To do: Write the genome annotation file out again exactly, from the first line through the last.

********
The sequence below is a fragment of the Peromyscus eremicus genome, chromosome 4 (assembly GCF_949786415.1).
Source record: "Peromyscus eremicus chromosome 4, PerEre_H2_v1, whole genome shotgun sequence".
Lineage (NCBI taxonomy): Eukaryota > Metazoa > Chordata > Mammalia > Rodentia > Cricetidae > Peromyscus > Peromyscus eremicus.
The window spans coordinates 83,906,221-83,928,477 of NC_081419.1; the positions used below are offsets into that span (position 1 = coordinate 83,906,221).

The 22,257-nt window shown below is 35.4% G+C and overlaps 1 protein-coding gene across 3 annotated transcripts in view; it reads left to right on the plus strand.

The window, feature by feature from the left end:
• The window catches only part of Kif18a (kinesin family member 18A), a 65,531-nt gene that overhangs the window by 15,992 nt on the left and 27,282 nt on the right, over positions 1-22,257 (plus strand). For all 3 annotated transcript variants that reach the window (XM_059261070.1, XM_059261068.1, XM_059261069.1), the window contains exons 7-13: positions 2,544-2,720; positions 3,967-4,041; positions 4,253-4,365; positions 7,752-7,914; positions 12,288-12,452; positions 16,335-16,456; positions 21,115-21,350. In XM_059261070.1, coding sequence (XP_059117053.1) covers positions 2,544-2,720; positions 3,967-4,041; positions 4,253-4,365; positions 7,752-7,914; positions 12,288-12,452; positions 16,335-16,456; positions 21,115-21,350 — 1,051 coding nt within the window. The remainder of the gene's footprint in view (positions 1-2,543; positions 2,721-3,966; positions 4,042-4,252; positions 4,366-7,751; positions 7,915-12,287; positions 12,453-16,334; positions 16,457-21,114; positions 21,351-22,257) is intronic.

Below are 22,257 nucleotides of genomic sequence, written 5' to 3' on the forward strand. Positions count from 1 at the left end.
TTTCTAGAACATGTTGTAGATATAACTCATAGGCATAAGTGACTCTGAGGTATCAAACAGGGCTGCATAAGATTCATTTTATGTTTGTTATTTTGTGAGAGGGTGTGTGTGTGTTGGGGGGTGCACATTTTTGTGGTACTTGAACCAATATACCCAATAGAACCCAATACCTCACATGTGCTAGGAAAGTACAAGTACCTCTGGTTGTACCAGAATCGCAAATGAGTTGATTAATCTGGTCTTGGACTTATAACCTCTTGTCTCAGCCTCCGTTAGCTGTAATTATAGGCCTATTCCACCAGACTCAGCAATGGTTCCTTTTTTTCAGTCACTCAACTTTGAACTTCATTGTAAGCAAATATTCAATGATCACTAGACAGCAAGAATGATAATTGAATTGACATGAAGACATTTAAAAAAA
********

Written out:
The sequence below is a fragment of the Peromyscus eremicus genome, chromosome 4 (assembly GCF_949786415.1).
Source record: "Peromyscus eremicus chromosome 4, PerEre_H2_v1, whole genome shotgun sequence".
Lineage (NCBI taxonomy): Eukaryota > Metazoa > Chordata > Mammalia > Rodentia > Cricetidae > Peromyscus > Peromyscus eremicus.
The window spans coordinates 83,906,221-83,928,477 of NC_081419.1; the positions used below are offsets into that span (position 1 = coordinate 83,906,221).

The 22,257-nt window shown below is 35.4% G+C and overlaps 1 protein-coding gene across 3 annotated transcripts in view; it reads left to right on the plus strand.

The window, feature by feature from the left end:
• The window catches only part of Kif18a (kinesin family member 18A), a 65,531-nt gene that overhangs the window by 15,992 nt on the left and 27,282 nt on the right, over positions 1-22,257 (plus strand). For all 3 annotated transcript variants that reach the window (XM_059261070.1, XM_059261068.1, XM_059261069.1), the window contains exons 7-13: positions 2,544-2,720; positions 3,967-4,041; positions 4,253-4,365; positions 7,752-7,914; positions 12,288-12,452; positions 16,335-16,456; positions 21,115-21,350. In XM_059261070.1, coding sequence (XP_059117053.1) covers positions 2,544-2,720; positions 3,967-4,041; positions 4,253-4,365; positions 7,752-7,914; positions 12,288-12,452; positions 16,335-16,456; positions 21,115-21,350 — 1,051 coding nt within the window. The remainder of the gene's footprint in view (positions 1-2,543; positions 2,721-3,966; positions 4,042-4,252; positions 4,366-7,751; positions 7,915-12,287; positions 12,453-16,334; positions 16,457-21,114; positions 21,351-22,257) is intronic.

Below are 22,257 nucleotides of genomic sequence, written 5' to 3' on the forward strand. Positions count from 1 at the left end.
TTTCTAGAACATGTTGTAGATATAACTCATAGGCATAAGTGACTCTGAGGTATCAAACAGGGCTGCATAAGATTCATTTTATGTTTGTTATTTTGTGAGAGGGTGTGTGTGTGTTGGGGGGTGCACATTTTTGTGGTACTTGAACCAATATACCCAATAGAACCCAATACCTCACATGTGCTAGGAAAGTACAAGTACCTCTGGTTGTACCAGAATCGCAAATGAGTTGATTAATCTGGTCTTGGACTTATAACCTCTTGTCTCAGCCTCCGTTAGCTGTAATTATAGGCCTATTCCACCAGACTCAGCAATGGTTCCTTTTTTTCAGTCACTCAACTTTGAACTTCATTGTAAGCAAATATTCAATGATCACTAGACAGCAAGAATGATAATTGAATTGACATGAAGACATTTAAAAAAA